Norfolk Wildlife Trust has this morning removed a bike course that was illegally constructed at NWT Syderstone Common during the lockdown period.
As a designated Site of Special Scientific Interest (SSSI), the area is protected by the Wildlife and Countryside Act to safeguard the habitat and species present. No excavation or construction of structures is permitted without prior consent from Natural England and it was therefore not only damaging but also illegal.
Norfolk Wildlife Trust owns the nature reserve, which is of exceptional importance for wildlife. The entire nature reserve is a SSSI because it supports one of the last remaining areas of lowland heathland and acid grassland in the area. It is also home to one of the last remaining inland locations of the endangered natterjack toad.
While Syderstone is private land owned by Norfolk Wildlife Trust, access is provided for walkers across the whole site for visitors to enjoy the heathland and wildlife found here. Visitors on cycles and horseback are able to access via three restricted byways which cross the site.
Director of Nature Conservation at Norfolk Wildlife Trust, Kevin Hart said:
“Although we appreciate the increased need for outdoor leisure activities during recent months across the county, we cannot allow this type of unauthorised, unconsented development to take place on one of our nature reserves.
“The construction of a cycle track with timber ramps and excavated berms and jumps, a covered barbecue area and excavation for a lined pond has placed a significant liability on the land owner. The site is designated a SSSI and so these constructions contravene the Wildlife and Countryside Act (as amended) 1981 and are therefore illegal.
“But there are further concerns with how safe the structures and jumps are for users as this is not a professionally designed and constructed track. Norfolk Wildlife Trust has a duty of care to people visiting its nature reserves and must do everything reasonable to prevent foreseeable accidents.
“We know this removal will have upset people who were keen to see it stay but it is in the wrong location, being built on a protected nature reserve. A conservation charity cannot be expected to take on the liability or the additional responsibility and cost of monitoring and safety checking the structures to ensure they are safe to use.”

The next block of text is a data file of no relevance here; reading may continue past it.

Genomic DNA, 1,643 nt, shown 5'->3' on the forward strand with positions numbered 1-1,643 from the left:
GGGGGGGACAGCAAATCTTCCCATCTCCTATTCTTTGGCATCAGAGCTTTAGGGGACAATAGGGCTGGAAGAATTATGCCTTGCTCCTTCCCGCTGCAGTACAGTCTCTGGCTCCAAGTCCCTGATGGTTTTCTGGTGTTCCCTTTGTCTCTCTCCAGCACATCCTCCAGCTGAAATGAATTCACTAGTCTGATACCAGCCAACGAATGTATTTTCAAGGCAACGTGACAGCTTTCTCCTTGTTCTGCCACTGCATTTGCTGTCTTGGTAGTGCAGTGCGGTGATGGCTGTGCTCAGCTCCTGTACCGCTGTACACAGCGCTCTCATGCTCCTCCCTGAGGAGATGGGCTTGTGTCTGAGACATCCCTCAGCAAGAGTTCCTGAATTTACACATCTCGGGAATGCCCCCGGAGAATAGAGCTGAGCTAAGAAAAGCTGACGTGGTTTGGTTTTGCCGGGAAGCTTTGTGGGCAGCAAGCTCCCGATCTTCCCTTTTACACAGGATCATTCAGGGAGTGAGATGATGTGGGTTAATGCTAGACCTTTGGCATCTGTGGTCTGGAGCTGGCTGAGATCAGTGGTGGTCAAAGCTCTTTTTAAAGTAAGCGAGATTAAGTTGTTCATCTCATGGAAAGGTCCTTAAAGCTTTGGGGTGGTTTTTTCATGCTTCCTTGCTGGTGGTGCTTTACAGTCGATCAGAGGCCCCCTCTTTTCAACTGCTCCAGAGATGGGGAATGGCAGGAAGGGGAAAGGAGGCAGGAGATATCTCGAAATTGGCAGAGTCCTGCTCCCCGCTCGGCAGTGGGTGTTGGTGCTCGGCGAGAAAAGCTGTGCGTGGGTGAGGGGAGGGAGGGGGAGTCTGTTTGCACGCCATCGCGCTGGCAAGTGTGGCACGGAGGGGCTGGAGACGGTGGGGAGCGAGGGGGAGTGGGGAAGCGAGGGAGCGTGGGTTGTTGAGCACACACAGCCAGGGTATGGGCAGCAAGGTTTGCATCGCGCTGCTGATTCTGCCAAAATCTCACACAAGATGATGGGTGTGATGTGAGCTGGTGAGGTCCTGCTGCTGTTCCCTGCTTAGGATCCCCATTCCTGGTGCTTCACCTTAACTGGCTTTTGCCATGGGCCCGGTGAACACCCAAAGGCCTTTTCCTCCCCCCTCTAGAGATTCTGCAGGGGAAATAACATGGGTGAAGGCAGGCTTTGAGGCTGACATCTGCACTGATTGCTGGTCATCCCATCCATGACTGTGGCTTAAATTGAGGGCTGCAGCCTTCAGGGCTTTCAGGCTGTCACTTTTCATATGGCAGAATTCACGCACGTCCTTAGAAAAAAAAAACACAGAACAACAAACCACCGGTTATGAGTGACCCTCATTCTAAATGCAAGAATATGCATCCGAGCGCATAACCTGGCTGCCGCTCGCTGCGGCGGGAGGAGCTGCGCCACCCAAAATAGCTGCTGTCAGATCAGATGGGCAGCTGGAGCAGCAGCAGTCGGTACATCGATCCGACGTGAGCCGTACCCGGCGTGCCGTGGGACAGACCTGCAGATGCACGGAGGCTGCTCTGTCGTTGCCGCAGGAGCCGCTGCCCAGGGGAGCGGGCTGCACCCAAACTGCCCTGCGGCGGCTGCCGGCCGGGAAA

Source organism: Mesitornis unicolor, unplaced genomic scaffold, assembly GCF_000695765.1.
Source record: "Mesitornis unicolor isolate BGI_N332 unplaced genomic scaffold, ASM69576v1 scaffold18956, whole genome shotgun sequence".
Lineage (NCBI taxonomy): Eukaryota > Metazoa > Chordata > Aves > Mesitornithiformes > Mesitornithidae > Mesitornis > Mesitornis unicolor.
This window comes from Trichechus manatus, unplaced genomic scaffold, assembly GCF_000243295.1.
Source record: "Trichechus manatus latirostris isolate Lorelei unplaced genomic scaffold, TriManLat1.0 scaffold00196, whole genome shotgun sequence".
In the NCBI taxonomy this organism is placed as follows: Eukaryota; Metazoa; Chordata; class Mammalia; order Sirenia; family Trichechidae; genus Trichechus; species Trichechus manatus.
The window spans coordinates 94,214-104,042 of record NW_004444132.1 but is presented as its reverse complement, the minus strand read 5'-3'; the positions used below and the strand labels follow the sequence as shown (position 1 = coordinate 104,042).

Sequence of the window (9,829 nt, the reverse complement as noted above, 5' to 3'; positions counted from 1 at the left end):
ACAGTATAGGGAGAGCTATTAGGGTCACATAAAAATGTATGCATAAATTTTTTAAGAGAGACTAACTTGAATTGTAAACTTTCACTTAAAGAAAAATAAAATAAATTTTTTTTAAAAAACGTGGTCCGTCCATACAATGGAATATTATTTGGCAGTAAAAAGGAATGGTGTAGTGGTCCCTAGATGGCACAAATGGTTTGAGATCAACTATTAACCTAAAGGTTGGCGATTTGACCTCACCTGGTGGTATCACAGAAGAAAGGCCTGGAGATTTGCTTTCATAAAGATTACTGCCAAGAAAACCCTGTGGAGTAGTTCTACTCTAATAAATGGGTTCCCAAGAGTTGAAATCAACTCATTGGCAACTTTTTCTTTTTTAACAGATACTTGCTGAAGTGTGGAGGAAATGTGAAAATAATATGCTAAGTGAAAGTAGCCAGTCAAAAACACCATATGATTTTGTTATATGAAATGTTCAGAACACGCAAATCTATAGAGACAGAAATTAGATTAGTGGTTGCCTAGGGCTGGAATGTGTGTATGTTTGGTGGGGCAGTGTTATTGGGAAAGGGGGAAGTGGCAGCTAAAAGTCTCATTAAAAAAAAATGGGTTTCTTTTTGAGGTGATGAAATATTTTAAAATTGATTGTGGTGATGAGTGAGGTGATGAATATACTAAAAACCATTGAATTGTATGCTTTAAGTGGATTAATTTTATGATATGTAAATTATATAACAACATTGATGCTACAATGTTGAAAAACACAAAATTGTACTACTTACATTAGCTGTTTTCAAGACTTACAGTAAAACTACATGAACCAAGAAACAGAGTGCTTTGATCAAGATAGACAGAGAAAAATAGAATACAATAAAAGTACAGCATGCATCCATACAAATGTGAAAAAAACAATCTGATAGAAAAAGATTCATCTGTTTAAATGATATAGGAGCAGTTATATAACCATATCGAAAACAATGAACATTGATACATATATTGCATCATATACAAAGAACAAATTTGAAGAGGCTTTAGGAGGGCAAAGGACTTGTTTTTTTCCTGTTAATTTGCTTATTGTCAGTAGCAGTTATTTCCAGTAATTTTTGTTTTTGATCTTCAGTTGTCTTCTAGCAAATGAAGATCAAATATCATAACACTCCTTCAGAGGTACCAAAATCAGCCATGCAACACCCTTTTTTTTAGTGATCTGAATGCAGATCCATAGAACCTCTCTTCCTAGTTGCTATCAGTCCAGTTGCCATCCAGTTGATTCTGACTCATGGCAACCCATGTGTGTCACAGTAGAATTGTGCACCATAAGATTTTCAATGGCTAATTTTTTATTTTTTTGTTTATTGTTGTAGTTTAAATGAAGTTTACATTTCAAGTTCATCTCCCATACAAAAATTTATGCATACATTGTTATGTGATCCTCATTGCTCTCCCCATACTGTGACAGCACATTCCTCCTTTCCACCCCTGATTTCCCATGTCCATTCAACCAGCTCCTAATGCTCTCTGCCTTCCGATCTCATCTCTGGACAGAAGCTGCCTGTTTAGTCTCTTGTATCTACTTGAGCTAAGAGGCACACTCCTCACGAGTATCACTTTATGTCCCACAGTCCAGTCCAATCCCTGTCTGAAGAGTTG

Syderstone Common is a registered common but does not have any active registered common rights. As well as the endangered natterjack toads, the site is excellent for reptiles and amphibians, with seven species recorded. Woodlark occasionally breed, and other notable breeding birds include lesser whitethroat.
30 July 2020
A further statement from our Chief Executive, Pamela Abbott:
Norfolk Wildlife Trust is a wildlife conservation organisation with a duty to its members who sign up for the protection of rare species and habitats and their quiet enjoyment by visitors.
We have taken on board the comments and questions we have received since the removal of the illegal bike course yesterday from NWT Syderstone Common. Whilst we have had support for our action, I appreciate that there have also been several questions about the rights over the nature reserve.
In relation to the the ownership of the Common, we would like to assure people that we have the conveyance for the land from 1984, showing NWT has good title and the land is also registered in our name with the land registry. The Common Land register does not list any registered rights holders for the land.
In the past there has been a serious problem with fly-tipping which we have dealt with over several years and have also paid for removal of items. Much valuable staff time is lost dealing with fly tipping when we should be undertaking conservation management work. We ask anyone who notices fly tipping to notify us as soon as possible: our team in West Norfolk look after many hundreds of hectares of habitat and so unfortunately cannot visit each nature reserve on a weekly basis. We do ask all visitors take their rubbish home with them, to protect the area and its wildlife. We hope that this won’t change as a result.
I do wish to reiterate what we have said to date. The whole of the nature reserve is designated as a Site of Special Scientific Interest (SSSI). The woodland has its own biodiversity value and is a component of the SSSI as a whole.
With the site being SSSI, any structures are illegal without consent from Natural England. Even if that had not been the case here, as rightly pointed out by some local people, the presence of structures and allowing cycling would present an ongoing liability issue for the Trust as the landowners. A conservation charity cannot be expected to take on that liability or the additional responsibility for monitoring the activity and ensuring safety relating to the activities.
Additionally, having a bike trail with apparatus changes the land from a nature reserve to a recreational site, which can negatively impact NWT’s Defra funding: money that is used to carry out conservation work across the whole SSSI.
We knew this removal would upset people who were keen to see it stay. It is extremely regrettable that staff involved have received abusive comments and there have been threats of further illegal activity. Such a decision in a community is never easy but everyone at this charity is seeking to do their best for wildlife and people and I would ask that our need and legal obligation to protect this valuable nature reserve is respected.